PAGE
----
though not the nice kind Cilla Black used to host on prime time UK TV until the turn of the millenium.

Although angles have been ‘sorted’ for a long while now, I took a look at them from the last test flight to try to work out why Phoebe insisted on thinking she was drifting backwards, resulting in her real world compensation of drifting forwards.

Look at the 3 green lines – they start off well (she took off with her nose up by about 10°), but around 3 seconds, the gyro (i_pitch) and the accelerometer (e_pitch) clearly have a major disagreement. Net result of the complementary filter (c_pitch) is that Phoebe thinks her nose is pointing upwards, and as a result, she’s going to think she’s going backwards (which is exactly what yesterday’s graph shows), and so she compensates by dropping her nose, and hence start moving forwards, which is what happened yesterday in real life.

At a guess the complementary filter is now paying way too much heed to the gyro now I’ve got everything so beautiful tuned and averaged with the accelerometer readings.

Time to tweak tau in the complementary filter down from 0.5s to something a lot smaller, and see what happens although to be honest, that’s just a workaround / hack – I’d rather understand why the gyro and accelerometer suddenly disagree so much, but for the moment, I’m very short of ideas – perhaps it’s time to retire the gyro from angle calculations completely and instead use it solely for angular stability? Hmm now, there’s a thought.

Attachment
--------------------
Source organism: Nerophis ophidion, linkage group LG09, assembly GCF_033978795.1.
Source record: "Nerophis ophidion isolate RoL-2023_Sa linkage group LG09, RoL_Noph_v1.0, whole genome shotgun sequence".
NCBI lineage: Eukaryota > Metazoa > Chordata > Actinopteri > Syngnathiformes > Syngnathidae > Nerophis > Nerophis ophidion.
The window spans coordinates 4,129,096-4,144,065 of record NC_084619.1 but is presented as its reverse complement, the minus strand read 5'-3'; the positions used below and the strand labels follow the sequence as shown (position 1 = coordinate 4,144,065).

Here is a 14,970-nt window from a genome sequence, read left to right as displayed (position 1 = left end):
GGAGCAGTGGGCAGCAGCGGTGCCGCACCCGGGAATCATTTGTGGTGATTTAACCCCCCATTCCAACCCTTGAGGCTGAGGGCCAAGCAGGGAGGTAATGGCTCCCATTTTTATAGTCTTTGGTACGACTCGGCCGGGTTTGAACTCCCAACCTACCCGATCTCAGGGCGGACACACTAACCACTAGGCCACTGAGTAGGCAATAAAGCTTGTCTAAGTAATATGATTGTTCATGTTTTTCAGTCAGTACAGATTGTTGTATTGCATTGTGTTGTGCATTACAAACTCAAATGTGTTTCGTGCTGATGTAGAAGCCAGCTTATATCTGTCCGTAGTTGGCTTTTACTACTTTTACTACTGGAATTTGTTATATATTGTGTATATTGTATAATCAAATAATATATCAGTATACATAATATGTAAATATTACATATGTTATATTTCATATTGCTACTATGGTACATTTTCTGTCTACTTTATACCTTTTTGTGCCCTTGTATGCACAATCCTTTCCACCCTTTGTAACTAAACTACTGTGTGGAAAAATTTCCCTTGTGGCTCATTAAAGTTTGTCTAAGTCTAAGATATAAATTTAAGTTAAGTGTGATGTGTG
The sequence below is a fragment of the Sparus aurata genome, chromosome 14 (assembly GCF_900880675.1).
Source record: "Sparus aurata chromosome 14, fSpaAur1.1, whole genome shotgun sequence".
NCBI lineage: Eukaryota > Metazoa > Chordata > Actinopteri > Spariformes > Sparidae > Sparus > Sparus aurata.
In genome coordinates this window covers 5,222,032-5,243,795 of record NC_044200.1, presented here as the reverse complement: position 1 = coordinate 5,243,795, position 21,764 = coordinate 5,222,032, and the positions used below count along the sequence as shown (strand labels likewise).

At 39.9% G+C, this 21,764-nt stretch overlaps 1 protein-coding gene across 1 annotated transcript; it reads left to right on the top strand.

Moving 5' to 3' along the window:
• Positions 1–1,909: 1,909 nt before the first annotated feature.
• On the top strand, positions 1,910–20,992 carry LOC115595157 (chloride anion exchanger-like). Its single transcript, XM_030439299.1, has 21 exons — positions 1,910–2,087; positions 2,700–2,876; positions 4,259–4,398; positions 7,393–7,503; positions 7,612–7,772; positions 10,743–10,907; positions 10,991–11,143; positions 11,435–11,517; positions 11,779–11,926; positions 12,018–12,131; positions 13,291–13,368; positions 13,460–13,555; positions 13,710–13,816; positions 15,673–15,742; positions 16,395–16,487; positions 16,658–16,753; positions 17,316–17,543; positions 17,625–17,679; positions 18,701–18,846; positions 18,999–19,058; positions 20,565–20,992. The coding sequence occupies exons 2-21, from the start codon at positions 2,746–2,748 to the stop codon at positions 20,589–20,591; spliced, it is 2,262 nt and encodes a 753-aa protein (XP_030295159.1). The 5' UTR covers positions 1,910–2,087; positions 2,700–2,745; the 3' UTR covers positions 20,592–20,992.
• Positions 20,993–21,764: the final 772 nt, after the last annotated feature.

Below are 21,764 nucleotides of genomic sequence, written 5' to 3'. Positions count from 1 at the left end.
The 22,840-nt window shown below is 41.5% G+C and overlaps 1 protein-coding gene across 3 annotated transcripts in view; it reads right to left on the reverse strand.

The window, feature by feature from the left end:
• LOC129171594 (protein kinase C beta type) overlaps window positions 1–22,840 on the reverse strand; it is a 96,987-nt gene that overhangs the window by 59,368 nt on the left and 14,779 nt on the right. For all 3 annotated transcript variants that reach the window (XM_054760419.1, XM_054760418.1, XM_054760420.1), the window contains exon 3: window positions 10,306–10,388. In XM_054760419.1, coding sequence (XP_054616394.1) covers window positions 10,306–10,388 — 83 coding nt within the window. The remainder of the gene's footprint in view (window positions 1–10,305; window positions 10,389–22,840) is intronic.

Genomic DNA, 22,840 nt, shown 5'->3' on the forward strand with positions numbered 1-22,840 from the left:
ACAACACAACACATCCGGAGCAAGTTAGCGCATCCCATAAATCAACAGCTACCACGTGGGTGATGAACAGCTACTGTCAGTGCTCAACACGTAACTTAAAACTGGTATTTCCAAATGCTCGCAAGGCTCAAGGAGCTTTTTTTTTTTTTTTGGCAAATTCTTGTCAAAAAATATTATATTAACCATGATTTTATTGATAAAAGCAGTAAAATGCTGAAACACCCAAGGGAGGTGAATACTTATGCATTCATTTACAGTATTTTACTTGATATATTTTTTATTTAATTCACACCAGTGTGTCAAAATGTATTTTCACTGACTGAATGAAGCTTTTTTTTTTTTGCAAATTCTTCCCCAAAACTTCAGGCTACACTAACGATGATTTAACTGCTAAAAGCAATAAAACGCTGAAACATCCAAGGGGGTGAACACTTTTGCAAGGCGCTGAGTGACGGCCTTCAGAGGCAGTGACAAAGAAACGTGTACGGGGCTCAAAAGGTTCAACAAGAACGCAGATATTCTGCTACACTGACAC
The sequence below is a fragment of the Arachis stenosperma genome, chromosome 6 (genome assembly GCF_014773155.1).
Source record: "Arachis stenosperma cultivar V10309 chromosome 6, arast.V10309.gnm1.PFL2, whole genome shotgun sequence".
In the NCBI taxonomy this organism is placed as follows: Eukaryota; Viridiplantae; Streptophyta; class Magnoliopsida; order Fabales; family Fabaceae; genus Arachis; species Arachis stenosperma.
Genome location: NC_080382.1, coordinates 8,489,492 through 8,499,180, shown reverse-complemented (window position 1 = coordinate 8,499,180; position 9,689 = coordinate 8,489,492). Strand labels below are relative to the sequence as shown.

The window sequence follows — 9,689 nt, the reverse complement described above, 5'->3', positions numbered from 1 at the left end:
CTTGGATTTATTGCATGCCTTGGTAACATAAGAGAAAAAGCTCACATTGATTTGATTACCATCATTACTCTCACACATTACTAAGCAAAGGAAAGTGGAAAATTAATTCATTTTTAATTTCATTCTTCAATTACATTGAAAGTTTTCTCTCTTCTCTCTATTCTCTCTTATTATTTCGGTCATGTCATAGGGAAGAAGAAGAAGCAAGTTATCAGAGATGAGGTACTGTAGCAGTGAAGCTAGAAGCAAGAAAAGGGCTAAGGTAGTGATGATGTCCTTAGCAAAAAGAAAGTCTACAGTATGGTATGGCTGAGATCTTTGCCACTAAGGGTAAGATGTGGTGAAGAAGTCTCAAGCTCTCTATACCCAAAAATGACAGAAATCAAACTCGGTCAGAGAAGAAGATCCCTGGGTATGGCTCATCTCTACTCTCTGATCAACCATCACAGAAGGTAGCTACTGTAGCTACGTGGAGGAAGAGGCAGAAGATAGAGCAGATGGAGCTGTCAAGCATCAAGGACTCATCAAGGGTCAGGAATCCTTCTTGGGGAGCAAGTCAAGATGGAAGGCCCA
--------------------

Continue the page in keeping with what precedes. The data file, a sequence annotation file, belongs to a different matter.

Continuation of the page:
Ah, now I remember why the accelerometer values are needed 🙂

Thanks

Perhaps what is needed is a ‘testbed’ which just records what it thinks it’s angular orientation is over a period? First test, no movement, second test a bit of pitch up/down, and so on.

Going to have to look over the theory again, as just at the moment I don’t quite see why there are e_pitch and e_roll from the accelerometers. (Of course, doesn’t help that my head feels like a big ball of cotton wool at the moment).

If the quadcopter isn’t accelerating, then the only force is gravity (and perhaps some drag – but lets leave that out for now); if the quad is at an angle, then each sensor detects a portion of total gravity. Trigonometry then gives angles.

However if there is acceleration in addition to gravity, then the angles are wrong from just this source; that’s where the gyro steps in – integrating the rotation rate from the gyro over time gives angles too. This is fine for short term, but gyros are known to drift (not sure if this is mechanical or the integration).

And that’s where the complementary filter steps in – the integrated gyro is used for short term changes, but the accelerometer is used for long term on the basis that a flight happens primarily at stable velocities.

I’ve tested the accelerometer readings on a testbed as you describe, and after calibration the results are extremely accurate. I haven’t tried the gyros due to the need for rotation in the testbed. I’ll give it a go and see what it yields, thanks!